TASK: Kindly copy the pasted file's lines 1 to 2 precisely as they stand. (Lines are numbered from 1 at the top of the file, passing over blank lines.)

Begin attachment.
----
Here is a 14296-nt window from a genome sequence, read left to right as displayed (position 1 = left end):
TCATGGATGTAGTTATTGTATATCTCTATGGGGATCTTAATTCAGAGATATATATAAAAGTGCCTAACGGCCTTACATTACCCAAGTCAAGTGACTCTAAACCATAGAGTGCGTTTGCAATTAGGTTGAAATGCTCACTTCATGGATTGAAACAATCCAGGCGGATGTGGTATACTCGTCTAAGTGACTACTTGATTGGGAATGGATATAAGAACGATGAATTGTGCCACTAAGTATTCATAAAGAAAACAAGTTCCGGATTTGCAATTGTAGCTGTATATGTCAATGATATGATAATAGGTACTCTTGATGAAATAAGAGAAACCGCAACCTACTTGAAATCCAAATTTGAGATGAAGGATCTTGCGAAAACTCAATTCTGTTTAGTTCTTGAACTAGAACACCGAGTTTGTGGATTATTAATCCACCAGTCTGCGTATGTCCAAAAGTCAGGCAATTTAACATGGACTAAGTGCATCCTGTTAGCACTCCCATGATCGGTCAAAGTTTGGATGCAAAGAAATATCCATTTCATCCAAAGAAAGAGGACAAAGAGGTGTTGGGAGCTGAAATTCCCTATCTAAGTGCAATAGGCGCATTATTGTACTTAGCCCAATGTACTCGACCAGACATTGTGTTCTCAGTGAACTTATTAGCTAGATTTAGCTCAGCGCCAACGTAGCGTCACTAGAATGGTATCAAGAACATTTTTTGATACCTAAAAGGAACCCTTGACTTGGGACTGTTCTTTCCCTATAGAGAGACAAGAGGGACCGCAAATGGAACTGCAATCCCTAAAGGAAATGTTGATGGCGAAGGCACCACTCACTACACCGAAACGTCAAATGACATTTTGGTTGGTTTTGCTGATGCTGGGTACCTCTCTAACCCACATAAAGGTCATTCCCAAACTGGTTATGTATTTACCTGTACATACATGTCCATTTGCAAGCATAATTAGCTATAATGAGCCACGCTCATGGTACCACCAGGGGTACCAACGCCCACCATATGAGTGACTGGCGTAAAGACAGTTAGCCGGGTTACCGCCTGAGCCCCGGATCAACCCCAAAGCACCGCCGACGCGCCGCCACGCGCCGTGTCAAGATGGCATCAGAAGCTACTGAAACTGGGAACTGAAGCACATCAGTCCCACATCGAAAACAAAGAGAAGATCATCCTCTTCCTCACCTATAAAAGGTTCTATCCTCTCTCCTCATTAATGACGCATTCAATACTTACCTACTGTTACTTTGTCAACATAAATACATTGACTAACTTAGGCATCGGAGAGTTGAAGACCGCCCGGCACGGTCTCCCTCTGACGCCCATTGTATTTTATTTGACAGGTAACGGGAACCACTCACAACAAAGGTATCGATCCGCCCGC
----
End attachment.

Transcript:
Here is a 14296-nt window from a genome sequence, read left to right as displayed (position 1 = left end):
TCATGGATGTAGTTATTGTATATCTCTATGGGGATCTTAATTCAGAGATATATATAAAAGTGCCTAACGGCCTTACATTACCCAAGTCAAGTGACTCTAAACCATAGAGTGCGTTTGCAATTAGGTTGAAATGCTCACTTCATGGATTGAAACAATCCAGGCGGATGTGGTATACTCGTCTAAGTGACTACTTGATTGGGAATGGATATAAGAACGATGAATTGTGCCACTAAGTATTCATAAAGAAAACAAGTTCCGGATTTGCAATTGTAGCTGTATATGTCAATGATATGATAATAGGTACTCTTGATGAAATAAGAGAAACCGCAACCTACTTGAAATCCAAATTTGAGATGAAGGATCTTGCGAAAACTCAATTCTGTTTAGTTCTTGAACTAGAACACCGAGTTTGTGGATTATTAATCCACCAGTCTGCGTATGTCCAAAAGTCAGGCAATTTAACATGGACTAAGTGCATCCTGTTAGCACTCCCATGATCGGTCAAAGTTTGGATGCAAAGAAATATCCATTTCATCCAAAGAAAGAGGACAAAGAGGTGTTGGGAGCTGAAATTCCCTATCTAAGTGCAATAGGCGCATTATTGTACTTAGCCCAATGTACTCGACCAGACATTGTGTTCTCAGTGAACTTATTAGCTAGATTTAGCTCAGCGCCAACGTAGCGTCACTAGAATGGTATCAAGAACATTTTTTGATACCTAAAAGGAACCCTTGACTTGGGACTGTTCTTTCCCTATAGAGAGACAAGAGGGACCGCAAATGGAACTGCAATCCCTAAAGGAAATGTTGATGGCGAAGGCACCACTCACTACACCGAAACGTCAAATGACATTTTGGTTGGTTTTGCTGATGCTGGGTACCTCTCTAACCCACATAAAGGTCATTCCCAAACTGGTTATGTATTTACCTGTACATACATGTCCATTTGCAAGCATAATTAGCTATAATGAGCCACGCTCATGGTACCACCAGGGGTACCAACGCCCACCATATGAGTGACTGGCGTAAAGACAGTTAGCCGGGTTACCGCCTGAGCCCCGGATCAACCCCAAAGCACCGCCGACGCGCCGCCACGCGCCGTGTCAAGATGGCATCAGAAGCTACTGAAACTGGGAACTGAAGCACATCAGTCCCACATCGAAAACAAAGAGAAGATCATCCTCTTCCTCACCTATAAAAGGTTCTATCCTCTCTCCTCATTAATGACGCATTCAATACTTACCTACTGTTACTTTGTCAACATAAATACATTGACTAACTTAGGCATCGGAGAGTTGAAGACCGCCCGGCACGGTCTCCCTCTGACGCCCATTGTATTTTATTTGACAGGTAACGGGAACCACTCACAACAAAGGTATCGATCCGCCCGC